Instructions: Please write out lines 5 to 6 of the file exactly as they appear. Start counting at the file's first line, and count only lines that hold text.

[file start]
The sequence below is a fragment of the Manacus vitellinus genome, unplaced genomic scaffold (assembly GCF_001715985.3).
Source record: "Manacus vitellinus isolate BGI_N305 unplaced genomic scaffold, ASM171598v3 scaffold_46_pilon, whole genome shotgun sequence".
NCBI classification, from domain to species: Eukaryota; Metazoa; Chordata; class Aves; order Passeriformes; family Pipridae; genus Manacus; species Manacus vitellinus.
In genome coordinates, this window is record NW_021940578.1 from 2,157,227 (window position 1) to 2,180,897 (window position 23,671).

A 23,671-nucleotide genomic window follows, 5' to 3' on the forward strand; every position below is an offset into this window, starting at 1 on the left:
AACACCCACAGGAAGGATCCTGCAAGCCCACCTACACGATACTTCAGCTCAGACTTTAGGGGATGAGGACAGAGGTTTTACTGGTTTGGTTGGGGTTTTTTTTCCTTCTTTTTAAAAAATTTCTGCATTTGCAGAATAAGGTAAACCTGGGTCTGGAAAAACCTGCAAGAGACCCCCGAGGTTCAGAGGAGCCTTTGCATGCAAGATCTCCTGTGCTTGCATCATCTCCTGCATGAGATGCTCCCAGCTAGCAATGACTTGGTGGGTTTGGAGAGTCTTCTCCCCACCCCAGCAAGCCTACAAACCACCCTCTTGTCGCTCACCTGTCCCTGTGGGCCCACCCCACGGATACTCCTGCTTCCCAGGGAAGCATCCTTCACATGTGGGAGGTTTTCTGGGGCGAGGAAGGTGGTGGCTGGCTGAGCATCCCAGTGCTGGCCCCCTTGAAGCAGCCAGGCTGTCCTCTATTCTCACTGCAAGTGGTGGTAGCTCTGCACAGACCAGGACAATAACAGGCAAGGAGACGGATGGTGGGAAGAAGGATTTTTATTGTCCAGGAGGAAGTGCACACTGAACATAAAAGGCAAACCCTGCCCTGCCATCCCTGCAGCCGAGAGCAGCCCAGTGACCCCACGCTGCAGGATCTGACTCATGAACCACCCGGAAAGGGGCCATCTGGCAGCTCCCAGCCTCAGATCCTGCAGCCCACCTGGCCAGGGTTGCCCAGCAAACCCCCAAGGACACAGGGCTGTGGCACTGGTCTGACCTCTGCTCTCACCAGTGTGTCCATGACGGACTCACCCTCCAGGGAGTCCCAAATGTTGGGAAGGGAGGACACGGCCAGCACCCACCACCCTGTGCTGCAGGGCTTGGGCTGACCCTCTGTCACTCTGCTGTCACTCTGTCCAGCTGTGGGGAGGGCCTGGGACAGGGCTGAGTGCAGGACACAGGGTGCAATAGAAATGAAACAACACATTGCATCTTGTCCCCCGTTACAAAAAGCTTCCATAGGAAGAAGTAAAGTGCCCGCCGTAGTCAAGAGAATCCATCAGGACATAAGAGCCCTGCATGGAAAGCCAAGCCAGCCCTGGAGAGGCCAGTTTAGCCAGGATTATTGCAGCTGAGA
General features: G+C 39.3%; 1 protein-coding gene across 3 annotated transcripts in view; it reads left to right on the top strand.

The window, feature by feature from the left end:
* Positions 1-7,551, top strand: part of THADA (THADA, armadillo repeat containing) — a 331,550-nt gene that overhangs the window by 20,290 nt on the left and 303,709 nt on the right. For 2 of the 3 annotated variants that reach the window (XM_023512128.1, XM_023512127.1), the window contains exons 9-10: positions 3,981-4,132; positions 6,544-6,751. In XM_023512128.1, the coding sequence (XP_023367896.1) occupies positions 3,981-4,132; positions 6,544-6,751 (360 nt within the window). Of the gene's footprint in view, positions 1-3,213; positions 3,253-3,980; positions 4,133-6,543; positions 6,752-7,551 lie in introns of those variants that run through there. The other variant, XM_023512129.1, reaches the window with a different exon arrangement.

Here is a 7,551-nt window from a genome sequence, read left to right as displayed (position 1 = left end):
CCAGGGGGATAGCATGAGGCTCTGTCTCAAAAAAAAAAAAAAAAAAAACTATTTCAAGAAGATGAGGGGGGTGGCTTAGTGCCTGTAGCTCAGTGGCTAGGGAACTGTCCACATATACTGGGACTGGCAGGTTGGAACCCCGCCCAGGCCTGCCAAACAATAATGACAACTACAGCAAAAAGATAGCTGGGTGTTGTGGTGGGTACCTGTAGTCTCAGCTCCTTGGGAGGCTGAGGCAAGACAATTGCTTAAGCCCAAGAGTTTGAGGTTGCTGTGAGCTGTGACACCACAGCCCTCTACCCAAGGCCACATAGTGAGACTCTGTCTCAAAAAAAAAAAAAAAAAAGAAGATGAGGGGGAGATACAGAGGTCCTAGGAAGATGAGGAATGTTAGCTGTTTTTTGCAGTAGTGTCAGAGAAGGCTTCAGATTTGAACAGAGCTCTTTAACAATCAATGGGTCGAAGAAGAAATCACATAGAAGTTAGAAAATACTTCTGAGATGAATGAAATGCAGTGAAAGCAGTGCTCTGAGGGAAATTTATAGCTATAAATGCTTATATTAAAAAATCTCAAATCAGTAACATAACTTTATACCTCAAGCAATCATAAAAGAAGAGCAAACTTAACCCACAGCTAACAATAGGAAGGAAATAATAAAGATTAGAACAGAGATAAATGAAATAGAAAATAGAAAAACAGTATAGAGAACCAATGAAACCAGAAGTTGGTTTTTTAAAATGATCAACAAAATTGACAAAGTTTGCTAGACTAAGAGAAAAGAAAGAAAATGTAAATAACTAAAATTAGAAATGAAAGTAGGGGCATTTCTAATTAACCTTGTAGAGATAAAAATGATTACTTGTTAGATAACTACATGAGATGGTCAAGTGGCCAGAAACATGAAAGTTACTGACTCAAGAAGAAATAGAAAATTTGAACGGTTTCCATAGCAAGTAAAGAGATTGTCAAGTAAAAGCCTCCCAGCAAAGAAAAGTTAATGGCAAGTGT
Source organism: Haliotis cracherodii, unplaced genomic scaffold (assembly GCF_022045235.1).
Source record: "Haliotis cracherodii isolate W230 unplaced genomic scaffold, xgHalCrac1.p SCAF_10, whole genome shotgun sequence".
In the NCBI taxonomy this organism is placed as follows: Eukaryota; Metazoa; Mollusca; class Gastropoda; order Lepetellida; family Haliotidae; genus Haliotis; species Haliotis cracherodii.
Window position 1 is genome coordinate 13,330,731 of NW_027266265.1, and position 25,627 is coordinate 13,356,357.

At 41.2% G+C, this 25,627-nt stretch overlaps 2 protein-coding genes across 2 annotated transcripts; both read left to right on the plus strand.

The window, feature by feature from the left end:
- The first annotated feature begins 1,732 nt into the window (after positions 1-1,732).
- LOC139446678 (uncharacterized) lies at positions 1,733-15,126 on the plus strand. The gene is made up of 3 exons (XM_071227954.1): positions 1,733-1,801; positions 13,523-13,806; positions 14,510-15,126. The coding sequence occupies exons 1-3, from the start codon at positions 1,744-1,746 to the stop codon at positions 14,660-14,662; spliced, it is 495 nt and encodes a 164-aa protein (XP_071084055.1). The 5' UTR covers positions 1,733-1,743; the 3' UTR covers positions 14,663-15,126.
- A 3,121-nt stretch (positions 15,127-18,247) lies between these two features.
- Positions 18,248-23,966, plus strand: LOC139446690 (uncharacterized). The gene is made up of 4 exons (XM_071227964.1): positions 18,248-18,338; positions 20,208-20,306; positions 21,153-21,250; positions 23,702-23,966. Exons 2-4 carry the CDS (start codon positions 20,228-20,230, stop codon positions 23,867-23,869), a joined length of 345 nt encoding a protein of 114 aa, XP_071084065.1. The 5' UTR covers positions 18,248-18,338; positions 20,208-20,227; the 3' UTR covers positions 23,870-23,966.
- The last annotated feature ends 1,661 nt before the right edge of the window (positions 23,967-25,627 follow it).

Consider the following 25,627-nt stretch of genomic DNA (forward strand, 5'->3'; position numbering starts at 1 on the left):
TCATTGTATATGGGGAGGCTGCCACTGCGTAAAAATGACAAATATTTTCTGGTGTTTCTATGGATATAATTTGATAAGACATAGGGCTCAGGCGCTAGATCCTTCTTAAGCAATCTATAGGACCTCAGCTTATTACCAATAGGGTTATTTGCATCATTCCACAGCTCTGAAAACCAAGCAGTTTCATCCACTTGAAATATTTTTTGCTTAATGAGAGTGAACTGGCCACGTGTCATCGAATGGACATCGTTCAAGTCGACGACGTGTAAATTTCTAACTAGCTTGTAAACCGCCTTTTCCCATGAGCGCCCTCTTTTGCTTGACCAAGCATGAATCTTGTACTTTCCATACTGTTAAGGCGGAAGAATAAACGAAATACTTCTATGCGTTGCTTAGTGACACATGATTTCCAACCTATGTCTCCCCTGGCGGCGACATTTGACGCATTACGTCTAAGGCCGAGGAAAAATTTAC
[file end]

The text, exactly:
A 23,671-nucleotide genomic window follows, 5' to 3' on the forward strand; every position below is an offset into this window, starting at 1 on the left:
AACACCCACAGGAAGGATCCTGCAAGCCCACCTACACGATACTTCAGCTCAGACTTTAGGGGATGAGGACAGAGGTTTTACTGGTTTGGTTGGGGTTTTTTTTCCTTCTTTTTAAAAAATTTCTGCATTTGCAGAATAAGGTAAACCTGGGTCTGGAAAAACCTGCAAGAGACCCCCGAGGTTCAGAGGAGCCTTTGCATGCAAGATCTCCTGTGCTTGCATCATCTCCTGCATGAGATGCTCCCAGCTAGCAATGACTTGGTGGGTTTGGAGAGTCTTCTCCCCACCCCAGCAAGCCTACAAACCACCCTCTTGTCGCTCACCTGTCCCTGTGGGCCCACCCCACGGATACTCCTGCTTCCCAGGGAAGCATCCTTCACATGTGGGAGGTTTTCTGGGGCGAGGAAGGTGGTGGCTGGCTGAGCATCCCAGTGCTGGCCCCCTTGAAGCAGCCAGGCTGTCCTCTATTCTCACTGCAAGTGGTGGTAGCTCTGCACAGACCAGGACAATAACAGGCAAGGAGACGGATGGTGGGAAGAAGGATTTTTATTGTCCAGGAGGAAGTGCACACTGAACATAAAAGGCAAACCCTGCCCTGCCATCCCTGCAGCCGAGAGCAGCCCAGTGACCCCACGCTGCAGGATCTGACTCATGAACCACCCGGAAAGGGGCCATCTGGCAGCTCCCAGCCTCAGATCCTGCAGCCCACCTGGCCAGGGTTGCCCAGCAAACCCCCAAGGACACAGGGCTGTGGCACTGGTCTGACCTCTGCTCTCACCAGTGTGTCCATGACGGACTCACCCTCCAGGGAGTCCCAAATGTTGGGAAGGGAGGACACGGCCAGCACCCACCACCCTGTGCTGCAGGGCTTGGGCTGACCCTCTGTCACTCTGCTGTCACTCTGTCCAGCTGTGGGGAGGGCCTGGGACAGGGCTGAGTGCAGGACACAGGGTGCAATAGAAATGAAACAACACATTGCATCTTGTCCCCCGTTACAAAAAGCTTCCATAGGAAGAAGTAAAGTGCCCGCCGTAGTCAAGAGAATCCATCAGGACATAAGAGCCCTGCATGGAAAGCCAAGCCAGCCCTGGAGAGGCCAGTTTAGCCAGGATTATTGCAGCTGAGA